Managing the current torrent of sales leads can be a frustrating challenge for over-burdened builders, renovators and service techs. There are some practical ways to ease the strain, says industry marketing consultant, Brett Abbot, advice he shared on an Ask the Masters podcast this past August.
Builders and servicers are reporting that the powerful demand for new pools, renovations and portable spas has continued undeterred through fall. With the pandemic worsening during the holidays and uncertain days ahead, the current tsunami of demand looks to continue as isolated homeowners look for ways to enhance their private spaces.
While the flow of leads has been welcomed for obvious reasons, there are less apparent downsides when it comes to keeping pace. Simply returning calls from prospective clients, and existing ones, can be a daunting challenge, with some builders saying they can take up to a week just to reply to phone and internet inquiries. The result can be frustrated clients, negative online reviews, and even damaged reputations.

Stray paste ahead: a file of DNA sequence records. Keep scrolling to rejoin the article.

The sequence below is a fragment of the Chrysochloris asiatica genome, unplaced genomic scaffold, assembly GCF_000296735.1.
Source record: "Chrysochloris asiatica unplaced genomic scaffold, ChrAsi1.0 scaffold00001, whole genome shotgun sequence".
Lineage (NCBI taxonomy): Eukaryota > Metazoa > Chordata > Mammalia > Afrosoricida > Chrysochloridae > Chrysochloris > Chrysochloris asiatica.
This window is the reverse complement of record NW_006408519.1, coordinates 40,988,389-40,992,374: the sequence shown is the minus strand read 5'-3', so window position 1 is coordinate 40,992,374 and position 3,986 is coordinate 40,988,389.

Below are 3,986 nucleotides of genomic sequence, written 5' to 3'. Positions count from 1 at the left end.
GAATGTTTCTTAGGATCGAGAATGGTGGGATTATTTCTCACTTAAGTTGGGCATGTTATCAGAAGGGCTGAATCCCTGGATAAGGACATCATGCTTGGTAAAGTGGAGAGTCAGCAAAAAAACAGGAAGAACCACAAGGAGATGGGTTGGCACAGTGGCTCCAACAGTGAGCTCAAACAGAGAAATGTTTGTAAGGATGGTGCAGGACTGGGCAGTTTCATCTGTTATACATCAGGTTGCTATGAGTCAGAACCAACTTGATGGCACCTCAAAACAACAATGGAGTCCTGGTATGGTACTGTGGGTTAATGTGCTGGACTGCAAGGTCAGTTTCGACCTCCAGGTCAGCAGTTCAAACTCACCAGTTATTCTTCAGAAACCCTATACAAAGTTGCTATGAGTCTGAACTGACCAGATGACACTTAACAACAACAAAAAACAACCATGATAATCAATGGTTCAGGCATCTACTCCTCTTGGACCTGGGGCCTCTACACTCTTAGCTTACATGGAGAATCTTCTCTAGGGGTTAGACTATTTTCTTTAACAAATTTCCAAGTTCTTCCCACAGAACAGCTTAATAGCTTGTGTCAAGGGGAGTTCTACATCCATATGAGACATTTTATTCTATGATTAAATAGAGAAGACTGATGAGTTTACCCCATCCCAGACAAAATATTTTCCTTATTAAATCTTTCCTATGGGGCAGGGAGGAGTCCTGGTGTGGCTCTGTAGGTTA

Meeting those challenges was the subject of a podcast from Ask the Masters, Nurturing Quality Clients Remotely, Episode 701. First released back on August 18, the half-hour presentation features pool marketing guru, Brett Abbott with host Randy Beard.
During the discussion, Abbott outlines the perils of not effectively managing the flow of leads. He also offers some useful advice on setting client expectations for response times and project lead times.
It’s great advice for times when there’s too much of a good thing.
Back on Nov. 18, in our Open Waters section, we covered the development of Surf Lakes, a one-of-a-kind Australian, man-made experimental surfing lake that utilizes a novel wave-generating system. The facility is still in the beta-testing phase and not yet open to the public, although it’s reported to open sometime in the coming year.
As a follow-up to our initial coverage, here’s a spectacular brand-new video from surfline.com showing off the wave’s perfect form, along with an article explaining how the developers are continuing to perfect the system’s operation.
It may well be the coolest surf “movie” featuring only man-made waves.